Law School Discussion

Nine Years of Discussion
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 31 
 on: August 15, 2014, 06:00:36 PM 
Started by livekhaos - Last post by livekhaos
I'm familiar with those schools, they're among the oldest and best established distance learning programs.
If you plan to remain in NY/NJ you could look at CUNY, NYLS, Touro, St. John's, maybe Seton Hall and Rutgers. As a splitter, you might want to apply to lots of schools and just see what happens. Like I said before, it's harder to predict.

Good Luck!

Thank you Maintain. I appreciate all of your words.

 32 
 on: August 15, 2014, 12:54:03 PM 
Started by LSAT Blog - Last post by LSAT Blog
Wow - a lot of questions there!

What do you mean by "prelaw type questions?"

 33 
 on: August 15, 2014, 12:24:13 PM 
Started by livekhaos - Last post by Maintain FL 350
I'm familiar with those schools, they're among the oldest and best established distance learning programs.
If you plan to remain in NY/NJ you could look at CUNY, NYLS, Touro, St. John's, maybe Seton Hall and Rutgers. As a splitter, you might want to apply to lots of schools and just see what happens. Like I said before, it's harder to predict.

Good Luck!

 34 
 on: August 15, 2014, 10:25:14 AM 
Started by livekhaos - Last post by livekhaos
@Maintain

Thank you for your response. No offense taken. I actually attend Excelsior College in New York. It's a Regionally Accred school that let's you test out of most of your degree requirements. Very similar to Thomas Edison State College in NJ and Charter Oak State College in CT. These schools are called the "Big 3". They all offer solid online programs.

I'd like to think that I have a great deal of self-discipline when I want/need to as a majority of my degree is from self-taught coursework.

 35 
 on: August 14, 2014, 10:31:12 PM 
Started by livekhaos - Last post by Maintain FL 350
You're a splitter, and that makes it more difficult to predict where you will or won't get into. That said, there are definitely law schools that will accept someone with your numbers based on your LSAT score.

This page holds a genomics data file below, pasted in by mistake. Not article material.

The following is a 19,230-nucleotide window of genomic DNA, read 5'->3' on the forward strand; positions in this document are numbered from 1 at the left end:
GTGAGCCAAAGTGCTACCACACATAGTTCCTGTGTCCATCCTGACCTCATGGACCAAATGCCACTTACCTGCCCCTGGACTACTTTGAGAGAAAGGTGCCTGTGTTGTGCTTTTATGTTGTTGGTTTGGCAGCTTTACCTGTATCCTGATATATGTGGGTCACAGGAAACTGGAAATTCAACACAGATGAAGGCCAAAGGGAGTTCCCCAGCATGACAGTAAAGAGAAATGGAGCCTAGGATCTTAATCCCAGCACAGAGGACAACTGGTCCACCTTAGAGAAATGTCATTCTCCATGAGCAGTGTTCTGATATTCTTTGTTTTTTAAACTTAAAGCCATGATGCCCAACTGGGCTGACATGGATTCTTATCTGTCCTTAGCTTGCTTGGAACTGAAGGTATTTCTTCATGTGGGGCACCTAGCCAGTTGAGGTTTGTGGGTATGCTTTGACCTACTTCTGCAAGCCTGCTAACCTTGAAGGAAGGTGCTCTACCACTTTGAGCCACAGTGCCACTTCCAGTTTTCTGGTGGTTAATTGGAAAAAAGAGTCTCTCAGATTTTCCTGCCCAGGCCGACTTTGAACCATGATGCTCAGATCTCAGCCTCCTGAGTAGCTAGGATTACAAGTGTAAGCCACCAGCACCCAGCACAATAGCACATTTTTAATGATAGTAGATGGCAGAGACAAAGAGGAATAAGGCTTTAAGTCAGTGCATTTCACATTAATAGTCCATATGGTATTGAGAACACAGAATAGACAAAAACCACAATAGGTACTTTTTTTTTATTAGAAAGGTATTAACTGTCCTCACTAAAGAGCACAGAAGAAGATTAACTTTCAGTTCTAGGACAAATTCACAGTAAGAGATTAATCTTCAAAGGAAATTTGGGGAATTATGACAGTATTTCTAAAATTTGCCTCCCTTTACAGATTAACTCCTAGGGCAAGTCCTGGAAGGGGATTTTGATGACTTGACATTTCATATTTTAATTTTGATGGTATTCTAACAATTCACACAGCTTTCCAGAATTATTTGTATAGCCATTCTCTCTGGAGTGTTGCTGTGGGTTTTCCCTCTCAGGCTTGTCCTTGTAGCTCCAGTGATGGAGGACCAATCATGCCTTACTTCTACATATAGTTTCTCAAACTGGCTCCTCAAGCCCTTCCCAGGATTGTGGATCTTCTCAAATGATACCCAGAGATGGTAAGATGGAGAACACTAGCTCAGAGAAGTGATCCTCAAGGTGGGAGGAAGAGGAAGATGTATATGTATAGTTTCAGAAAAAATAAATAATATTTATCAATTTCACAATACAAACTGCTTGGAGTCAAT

You should narrow it down to a geographic region, specifically the state/city you plan to practice in. If you can score a scholarship, great, although it will be difficult with a 2.12 GPA (except at a few places like Cooley as Newly Minted mentioned).

I've only completed 6 classes that I received a letter grade for, this is the only reason I have a low GPA (which maybe I can explain in my PS). The rest of my classes are ALL pass/fail.


Just curious, was your undergrad at a traditional four year university? It's just that I've never heard of a program where almost all of the classes are pass/fail. That's very unusual.

You can definitely explain it in your PS, but it probably won't make much difference. Your GPA is what it is, and it's very low for the purposes of law school admission. Your best bet is to apply to schools for which your LSAT score is above average.

One last thing (and don't take this the wrong way): make sure that whatever obstacles resulted in a low undergrad GPA are resolved before you begin law school. Law makes undergrad look like a joke. It's very, very demanding and you won't get a passing grade just by showing up.

Your LSAT score indicates that you have the brains to succeed, but law school requires a huge investment of time and self-discipline. Something to think about before you write a check for $100K.


 36 
 on: August 14, 2014, 08:58:04 PM